We do many robotics outreach activities all year round. We have been invited to teach other students at the Carnegie Science Center and four local libraries in the Pittsburgh area. At these events, we try to introduce students to LEGO Mindstorms, VEX IQ, EV3-G, and ROBOTC. Kids are naturally attracted to robots, and our hands-on workshops have been very popular. In September 2014, we expanded this outreach beyond Pittsburgh by teaching students around the world to program robots using our own lessons and website (EV3Lessons.com).
The biggest challenge in robotics is probably robot reliability – getting your robot to “behave” as you intend again and again. It takes both software and hardware solutions in combination to improve reliability. To add to this problem, contest environments are often very different from practice environments. Kids who don’t have access to good programming lessons like the ones provided by ROBOTC, CS2N, Carnegie Mellon Robotics Academy’s EV3 Trainer, and EV3Lessons.com often feel frustrated.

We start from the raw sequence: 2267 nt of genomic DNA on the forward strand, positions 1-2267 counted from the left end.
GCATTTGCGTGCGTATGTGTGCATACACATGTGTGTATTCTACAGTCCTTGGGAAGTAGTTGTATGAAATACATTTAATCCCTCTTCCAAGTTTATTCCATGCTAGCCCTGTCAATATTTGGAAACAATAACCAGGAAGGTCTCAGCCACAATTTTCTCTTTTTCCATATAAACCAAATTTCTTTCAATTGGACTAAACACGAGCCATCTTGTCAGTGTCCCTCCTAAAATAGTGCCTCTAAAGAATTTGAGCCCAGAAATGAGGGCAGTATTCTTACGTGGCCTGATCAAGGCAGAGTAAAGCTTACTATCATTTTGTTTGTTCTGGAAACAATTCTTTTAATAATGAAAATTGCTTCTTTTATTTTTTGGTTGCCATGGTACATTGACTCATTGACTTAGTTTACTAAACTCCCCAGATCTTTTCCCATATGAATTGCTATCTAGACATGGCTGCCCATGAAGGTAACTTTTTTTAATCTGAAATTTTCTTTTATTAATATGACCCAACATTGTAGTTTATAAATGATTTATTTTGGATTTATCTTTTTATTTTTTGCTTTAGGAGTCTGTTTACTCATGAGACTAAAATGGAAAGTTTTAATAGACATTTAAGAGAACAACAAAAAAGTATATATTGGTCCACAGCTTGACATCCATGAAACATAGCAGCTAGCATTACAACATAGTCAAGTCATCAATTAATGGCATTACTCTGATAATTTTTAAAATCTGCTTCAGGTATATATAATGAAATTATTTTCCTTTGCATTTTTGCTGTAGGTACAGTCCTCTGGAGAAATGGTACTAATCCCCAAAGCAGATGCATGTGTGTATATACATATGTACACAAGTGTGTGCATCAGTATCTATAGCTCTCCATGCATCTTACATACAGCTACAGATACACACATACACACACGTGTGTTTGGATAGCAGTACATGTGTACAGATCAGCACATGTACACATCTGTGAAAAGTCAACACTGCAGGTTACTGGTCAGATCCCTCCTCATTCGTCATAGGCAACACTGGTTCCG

The challenges in robotics are not problems you cannot solve. They are part of what makes robotics interesting for us. They teach us to come up with different techniques as solutions. They also teach us patience and perseverance!
Overall, robotics has given us opportunities and skills that we might not have discovered otherwise. The greatest opportunity from robotics is finding out what all a robot can do! People some times think that a child’s robot “can only do so much”. We have found that it can lead to learning a lot of advanced programming techniques.
Robotics has opened up a world of possibilities for us. We especially like sharing these possibilities with other people we meet at our workshops and demos.
You can find more information about their team here: www.droidsrobotics.org and on their programming lessons here: www.ev3lessons.com.
4.29 -> 4.30 Change Log
- (EV3) LEGO NXT Sensors that are normally auto-ID’d no longer have their autoID flag disabled for that port.
- (EV3) Fixed an issue with the EV3 remote screen may have caused a ROBOTC crash.
- (ALL) Rebuilt firmware to version 10.30. All platforms will require a firmware update.